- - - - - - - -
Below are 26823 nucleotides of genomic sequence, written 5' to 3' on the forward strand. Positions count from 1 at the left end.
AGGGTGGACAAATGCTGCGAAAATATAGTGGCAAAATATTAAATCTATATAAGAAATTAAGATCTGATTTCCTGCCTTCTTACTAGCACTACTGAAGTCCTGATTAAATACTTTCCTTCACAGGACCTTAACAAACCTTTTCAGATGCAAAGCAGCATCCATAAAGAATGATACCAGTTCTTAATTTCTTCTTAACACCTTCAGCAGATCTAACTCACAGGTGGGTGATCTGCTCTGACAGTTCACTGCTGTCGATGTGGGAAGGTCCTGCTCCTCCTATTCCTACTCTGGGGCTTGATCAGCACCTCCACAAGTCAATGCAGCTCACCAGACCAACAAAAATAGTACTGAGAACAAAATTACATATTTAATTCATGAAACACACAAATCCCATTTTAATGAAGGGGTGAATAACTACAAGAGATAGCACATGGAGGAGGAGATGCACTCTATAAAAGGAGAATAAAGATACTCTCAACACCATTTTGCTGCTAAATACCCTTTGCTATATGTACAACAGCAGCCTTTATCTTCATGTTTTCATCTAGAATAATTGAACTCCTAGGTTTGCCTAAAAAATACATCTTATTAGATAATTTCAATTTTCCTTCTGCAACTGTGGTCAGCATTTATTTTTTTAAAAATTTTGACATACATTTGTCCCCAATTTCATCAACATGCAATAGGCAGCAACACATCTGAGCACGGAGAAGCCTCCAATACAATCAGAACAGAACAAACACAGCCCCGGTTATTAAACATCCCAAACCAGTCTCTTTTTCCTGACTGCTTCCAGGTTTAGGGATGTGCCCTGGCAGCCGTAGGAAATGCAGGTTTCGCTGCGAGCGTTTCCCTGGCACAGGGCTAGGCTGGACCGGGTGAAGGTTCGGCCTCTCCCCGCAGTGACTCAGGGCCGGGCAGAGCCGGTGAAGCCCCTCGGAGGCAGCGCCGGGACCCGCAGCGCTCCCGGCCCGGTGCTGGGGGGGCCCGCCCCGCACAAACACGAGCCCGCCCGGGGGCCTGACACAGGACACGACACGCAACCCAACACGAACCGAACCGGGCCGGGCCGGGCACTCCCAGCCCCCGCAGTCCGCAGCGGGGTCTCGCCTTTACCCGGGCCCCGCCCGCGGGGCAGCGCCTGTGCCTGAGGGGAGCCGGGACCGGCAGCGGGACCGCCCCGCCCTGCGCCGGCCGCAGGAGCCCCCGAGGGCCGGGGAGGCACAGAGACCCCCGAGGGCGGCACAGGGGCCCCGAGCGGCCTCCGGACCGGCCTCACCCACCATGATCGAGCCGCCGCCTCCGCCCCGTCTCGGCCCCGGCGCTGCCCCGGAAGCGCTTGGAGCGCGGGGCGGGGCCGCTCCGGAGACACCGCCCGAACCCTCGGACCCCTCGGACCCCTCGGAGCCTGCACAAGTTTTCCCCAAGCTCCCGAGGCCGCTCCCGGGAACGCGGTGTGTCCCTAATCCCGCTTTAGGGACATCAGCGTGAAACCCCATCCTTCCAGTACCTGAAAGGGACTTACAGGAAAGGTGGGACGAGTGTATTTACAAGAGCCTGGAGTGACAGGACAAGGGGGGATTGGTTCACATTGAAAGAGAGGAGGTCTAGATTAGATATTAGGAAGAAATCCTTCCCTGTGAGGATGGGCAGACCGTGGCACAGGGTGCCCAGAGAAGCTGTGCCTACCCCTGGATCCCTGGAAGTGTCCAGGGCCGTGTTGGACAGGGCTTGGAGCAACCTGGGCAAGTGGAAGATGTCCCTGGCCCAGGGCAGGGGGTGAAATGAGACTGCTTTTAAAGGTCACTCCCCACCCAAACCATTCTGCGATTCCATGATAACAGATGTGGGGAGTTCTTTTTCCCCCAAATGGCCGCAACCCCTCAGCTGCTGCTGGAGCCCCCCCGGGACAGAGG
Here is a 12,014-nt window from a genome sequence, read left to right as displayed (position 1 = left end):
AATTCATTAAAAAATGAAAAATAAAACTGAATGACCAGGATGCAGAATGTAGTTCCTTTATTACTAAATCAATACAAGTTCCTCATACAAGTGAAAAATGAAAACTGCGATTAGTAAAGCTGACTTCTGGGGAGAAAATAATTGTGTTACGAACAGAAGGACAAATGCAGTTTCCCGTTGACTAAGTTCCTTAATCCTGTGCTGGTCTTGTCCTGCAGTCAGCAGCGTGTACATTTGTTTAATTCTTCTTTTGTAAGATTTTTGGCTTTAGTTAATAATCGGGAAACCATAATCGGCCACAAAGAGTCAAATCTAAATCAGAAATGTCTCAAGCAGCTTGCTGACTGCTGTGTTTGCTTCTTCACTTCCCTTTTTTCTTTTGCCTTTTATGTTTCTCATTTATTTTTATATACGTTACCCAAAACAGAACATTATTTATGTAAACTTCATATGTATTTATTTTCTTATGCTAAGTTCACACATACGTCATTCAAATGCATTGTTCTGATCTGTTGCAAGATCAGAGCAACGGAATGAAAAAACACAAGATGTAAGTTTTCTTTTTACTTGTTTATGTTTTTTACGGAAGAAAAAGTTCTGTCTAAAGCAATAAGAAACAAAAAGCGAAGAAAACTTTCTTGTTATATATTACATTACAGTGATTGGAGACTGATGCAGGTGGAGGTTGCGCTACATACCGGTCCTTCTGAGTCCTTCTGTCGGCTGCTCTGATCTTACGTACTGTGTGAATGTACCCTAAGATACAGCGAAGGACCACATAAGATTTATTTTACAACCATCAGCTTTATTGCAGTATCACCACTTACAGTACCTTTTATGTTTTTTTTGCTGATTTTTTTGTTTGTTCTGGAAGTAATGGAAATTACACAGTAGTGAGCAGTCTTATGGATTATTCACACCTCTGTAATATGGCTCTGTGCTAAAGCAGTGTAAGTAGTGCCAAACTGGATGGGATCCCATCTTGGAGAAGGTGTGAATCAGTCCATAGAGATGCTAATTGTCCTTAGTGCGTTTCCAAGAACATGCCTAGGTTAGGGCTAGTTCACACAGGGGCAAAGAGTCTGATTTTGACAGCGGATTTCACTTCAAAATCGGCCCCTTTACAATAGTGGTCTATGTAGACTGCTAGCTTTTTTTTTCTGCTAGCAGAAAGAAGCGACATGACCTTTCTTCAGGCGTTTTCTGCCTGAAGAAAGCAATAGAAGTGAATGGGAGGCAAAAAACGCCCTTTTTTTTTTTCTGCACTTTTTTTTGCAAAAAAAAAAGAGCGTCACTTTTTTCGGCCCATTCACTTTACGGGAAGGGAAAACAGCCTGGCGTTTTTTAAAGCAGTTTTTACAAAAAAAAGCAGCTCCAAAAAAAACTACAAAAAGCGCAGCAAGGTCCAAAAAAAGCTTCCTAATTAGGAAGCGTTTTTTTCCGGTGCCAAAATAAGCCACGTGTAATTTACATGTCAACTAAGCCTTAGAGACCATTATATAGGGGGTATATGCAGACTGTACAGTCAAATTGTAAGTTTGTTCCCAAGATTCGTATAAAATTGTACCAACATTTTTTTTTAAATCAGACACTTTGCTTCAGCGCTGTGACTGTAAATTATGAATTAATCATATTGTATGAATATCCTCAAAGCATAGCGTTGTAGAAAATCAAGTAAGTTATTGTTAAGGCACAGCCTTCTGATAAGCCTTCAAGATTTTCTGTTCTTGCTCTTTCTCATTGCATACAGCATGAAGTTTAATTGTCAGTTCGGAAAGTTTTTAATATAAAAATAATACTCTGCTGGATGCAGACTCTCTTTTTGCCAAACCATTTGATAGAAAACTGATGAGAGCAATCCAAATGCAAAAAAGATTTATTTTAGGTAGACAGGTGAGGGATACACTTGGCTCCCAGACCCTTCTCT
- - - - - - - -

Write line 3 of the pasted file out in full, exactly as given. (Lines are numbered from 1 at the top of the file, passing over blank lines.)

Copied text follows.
Here is a 12,014-nt window from a genome sequence, read left to right as displayed (position 1 = left end):